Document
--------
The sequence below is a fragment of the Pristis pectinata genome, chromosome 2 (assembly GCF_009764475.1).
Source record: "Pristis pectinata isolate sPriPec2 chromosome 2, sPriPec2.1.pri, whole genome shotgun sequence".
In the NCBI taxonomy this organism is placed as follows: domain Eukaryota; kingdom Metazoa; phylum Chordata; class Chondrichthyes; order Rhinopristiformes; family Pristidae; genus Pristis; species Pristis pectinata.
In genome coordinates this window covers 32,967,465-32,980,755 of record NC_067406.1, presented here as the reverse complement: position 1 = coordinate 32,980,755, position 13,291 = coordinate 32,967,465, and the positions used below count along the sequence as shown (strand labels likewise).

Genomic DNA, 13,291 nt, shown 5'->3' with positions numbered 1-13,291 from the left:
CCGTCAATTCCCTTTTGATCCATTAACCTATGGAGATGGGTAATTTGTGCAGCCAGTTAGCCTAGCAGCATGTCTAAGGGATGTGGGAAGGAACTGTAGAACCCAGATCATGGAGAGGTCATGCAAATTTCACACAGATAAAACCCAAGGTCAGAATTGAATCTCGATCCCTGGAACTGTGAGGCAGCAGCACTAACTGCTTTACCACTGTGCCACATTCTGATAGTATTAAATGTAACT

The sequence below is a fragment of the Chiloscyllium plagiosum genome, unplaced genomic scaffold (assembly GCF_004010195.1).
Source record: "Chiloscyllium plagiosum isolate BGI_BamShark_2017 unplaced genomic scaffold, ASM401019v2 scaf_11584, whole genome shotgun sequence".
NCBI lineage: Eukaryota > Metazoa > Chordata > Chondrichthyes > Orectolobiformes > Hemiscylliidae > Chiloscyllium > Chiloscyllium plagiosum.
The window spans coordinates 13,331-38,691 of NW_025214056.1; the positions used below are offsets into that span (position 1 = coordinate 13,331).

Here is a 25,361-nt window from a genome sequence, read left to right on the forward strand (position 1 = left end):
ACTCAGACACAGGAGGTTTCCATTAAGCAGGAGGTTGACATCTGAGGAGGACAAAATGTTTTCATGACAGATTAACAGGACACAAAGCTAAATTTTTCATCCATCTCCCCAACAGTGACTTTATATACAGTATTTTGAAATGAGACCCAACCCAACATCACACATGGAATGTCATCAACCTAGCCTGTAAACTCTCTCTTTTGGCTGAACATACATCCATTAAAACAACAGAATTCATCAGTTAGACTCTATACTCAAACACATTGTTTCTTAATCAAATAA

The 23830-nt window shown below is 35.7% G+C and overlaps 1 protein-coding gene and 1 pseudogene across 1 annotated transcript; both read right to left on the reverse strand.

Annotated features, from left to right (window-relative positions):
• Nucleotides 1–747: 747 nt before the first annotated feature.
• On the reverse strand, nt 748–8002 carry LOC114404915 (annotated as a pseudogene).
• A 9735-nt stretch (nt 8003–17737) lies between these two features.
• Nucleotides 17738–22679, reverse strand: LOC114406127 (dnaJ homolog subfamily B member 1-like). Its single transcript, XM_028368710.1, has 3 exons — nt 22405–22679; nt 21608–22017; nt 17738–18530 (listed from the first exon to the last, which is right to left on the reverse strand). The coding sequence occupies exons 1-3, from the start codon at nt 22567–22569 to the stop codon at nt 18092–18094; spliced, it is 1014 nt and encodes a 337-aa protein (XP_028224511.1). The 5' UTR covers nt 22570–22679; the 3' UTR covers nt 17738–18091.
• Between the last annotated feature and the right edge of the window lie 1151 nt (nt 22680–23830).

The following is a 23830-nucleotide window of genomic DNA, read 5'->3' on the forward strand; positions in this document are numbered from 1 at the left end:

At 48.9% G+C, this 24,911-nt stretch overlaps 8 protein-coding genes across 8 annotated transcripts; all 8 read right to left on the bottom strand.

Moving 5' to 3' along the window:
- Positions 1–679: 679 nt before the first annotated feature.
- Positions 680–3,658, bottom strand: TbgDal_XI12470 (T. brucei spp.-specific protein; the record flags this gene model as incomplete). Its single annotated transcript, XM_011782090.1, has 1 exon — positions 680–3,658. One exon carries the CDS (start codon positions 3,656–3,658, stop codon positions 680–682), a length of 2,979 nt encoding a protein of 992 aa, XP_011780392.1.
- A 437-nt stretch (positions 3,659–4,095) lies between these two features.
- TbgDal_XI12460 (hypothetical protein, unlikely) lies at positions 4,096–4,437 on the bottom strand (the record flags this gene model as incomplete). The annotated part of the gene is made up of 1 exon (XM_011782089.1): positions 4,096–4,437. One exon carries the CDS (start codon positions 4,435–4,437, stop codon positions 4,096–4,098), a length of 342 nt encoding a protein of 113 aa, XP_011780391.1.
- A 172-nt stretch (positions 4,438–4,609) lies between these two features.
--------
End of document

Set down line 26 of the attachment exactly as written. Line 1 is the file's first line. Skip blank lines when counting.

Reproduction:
- TbgDal_XI12460 (hypothetical protein, unlikely) lies at positions 4,096–4,437 on the bottom strand (the record flags this gene model as incomplete). The annotated part of the gene is made up of 1 exon (XM_011782089.1): positions 4,096–4,437. One exon carries the CDS (start codon positions 4,435–4,437, stop codon positions 4,096–4,098), a length of 342 nt encoding a protein of 113 aa, XP_011780391.1.